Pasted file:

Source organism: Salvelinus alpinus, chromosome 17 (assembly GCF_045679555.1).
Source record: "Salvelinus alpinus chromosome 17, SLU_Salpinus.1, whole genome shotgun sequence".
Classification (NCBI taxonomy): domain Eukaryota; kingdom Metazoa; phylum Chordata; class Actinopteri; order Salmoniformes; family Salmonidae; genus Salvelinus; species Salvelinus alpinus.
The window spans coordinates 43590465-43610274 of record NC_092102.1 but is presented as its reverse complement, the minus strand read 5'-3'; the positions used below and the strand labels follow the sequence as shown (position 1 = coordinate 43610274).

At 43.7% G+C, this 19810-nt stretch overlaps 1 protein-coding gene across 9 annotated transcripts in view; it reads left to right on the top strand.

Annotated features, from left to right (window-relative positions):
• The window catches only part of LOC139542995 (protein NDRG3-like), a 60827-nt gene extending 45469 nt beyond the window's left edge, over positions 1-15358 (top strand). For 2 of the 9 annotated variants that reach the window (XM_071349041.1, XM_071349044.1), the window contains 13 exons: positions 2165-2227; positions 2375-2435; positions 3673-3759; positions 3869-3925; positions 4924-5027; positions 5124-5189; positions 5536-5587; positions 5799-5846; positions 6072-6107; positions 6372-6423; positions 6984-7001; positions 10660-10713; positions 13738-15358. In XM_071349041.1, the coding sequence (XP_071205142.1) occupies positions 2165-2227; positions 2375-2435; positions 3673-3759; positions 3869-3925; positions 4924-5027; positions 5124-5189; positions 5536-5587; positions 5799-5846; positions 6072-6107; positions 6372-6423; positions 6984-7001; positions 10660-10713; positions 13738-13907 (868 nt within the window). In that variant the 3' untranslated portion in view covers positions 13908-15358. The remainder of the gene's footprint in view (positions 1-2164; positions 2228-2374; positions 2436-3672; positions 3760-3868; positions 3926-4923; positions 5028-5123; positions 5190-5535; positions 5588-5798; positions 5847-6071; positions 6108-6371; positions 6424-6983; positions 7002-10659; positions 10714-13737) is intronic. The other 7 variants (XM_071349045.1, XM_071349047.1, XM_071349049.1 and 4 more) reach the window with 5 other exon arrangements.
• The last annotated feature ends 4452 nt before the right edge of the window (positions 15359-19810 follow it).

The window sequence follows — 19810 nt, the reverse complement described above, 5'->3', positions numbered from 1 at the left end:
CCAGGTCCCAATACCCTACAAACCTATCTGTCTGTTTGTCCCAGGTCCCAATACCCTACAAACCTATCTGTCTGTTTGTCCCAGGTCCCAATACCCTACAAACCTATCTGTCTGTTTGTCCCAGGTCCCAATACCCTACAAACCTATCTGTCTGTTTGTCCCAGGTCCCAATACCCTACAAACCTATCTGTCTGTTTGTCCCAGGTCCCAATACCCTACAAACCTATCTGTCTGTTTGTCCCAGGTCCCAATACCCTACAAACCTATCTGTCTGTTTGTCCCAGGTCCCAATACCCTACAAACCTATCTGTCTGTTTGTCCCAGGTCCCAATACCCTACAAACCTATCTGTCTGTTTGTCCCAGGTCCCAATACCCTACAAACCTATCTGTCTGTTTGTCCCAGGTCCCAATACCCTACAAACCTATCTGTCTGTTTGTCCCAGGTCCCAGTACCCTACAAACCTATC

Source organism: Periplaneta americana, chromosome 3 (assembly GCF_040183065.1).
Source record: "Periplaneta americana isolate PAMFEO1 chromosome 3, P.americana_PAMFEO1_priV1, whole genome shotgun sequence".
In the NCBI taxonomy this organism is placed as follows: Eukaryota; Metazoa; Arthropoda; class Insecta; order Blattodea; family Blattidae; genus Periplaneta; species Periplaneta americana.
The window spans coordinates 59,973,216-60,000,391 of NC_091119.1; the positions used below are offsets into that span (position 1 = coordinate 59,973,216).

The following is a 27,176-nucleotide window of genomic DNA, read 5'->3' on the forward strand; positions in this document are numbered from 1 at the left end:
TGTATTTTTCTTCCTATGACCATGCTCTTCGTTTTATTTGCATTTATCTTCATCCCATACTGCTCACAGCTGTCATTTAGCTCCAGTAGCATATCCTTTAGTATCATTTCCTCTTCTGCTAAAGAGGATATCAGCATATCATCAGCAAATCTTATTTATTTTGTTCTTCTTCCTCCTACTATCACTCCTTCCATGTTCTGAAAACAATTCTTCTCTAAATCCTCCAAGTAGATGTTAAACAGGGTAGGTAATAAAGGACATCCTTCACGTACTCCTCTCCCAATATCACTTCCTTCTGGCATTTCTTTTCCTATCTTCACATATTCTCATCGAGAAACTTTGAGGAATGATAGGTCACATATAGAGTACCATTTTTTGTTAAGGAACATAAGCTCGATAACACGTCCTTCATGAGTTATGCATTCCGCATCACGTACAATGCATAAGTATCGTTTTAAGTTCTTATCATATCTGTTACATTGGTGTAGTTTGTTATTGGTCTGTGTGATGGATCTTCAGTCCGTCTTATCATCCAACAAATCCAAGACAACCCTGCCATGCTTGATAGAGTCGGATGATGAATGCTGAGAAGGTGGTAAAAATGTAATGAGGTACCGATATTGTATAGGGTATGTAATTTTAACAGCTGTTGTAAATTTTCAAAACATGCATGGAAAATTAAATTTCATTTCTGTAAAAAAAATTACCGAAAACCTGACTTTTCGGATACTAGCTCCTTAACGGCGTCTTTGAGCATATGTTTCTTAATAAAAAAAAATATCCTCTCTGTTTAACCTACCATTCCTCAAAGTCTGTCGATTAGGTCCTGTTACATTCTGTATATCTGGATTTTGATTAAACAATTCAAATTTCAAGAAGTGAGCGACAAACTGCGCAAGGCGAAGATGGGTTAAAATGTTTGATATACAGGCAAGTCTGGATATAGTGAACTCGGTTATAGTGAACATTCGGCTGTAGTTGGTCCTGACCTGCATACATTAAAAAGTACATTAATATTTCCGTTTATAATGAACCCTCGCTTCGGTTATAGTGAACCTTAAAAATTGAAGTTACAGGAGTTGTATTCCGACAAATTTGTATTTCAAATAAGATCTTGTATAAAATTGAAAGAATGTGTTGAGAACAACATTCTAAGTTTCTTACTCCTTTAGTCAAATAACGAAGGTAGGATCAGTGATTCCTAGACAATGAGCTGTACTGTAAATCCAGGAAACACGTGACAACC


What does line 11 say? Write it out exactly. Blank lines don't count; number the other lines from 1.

Source organism: Periplaneta americana, chromosome 3 (assembly GCF_040183065.1).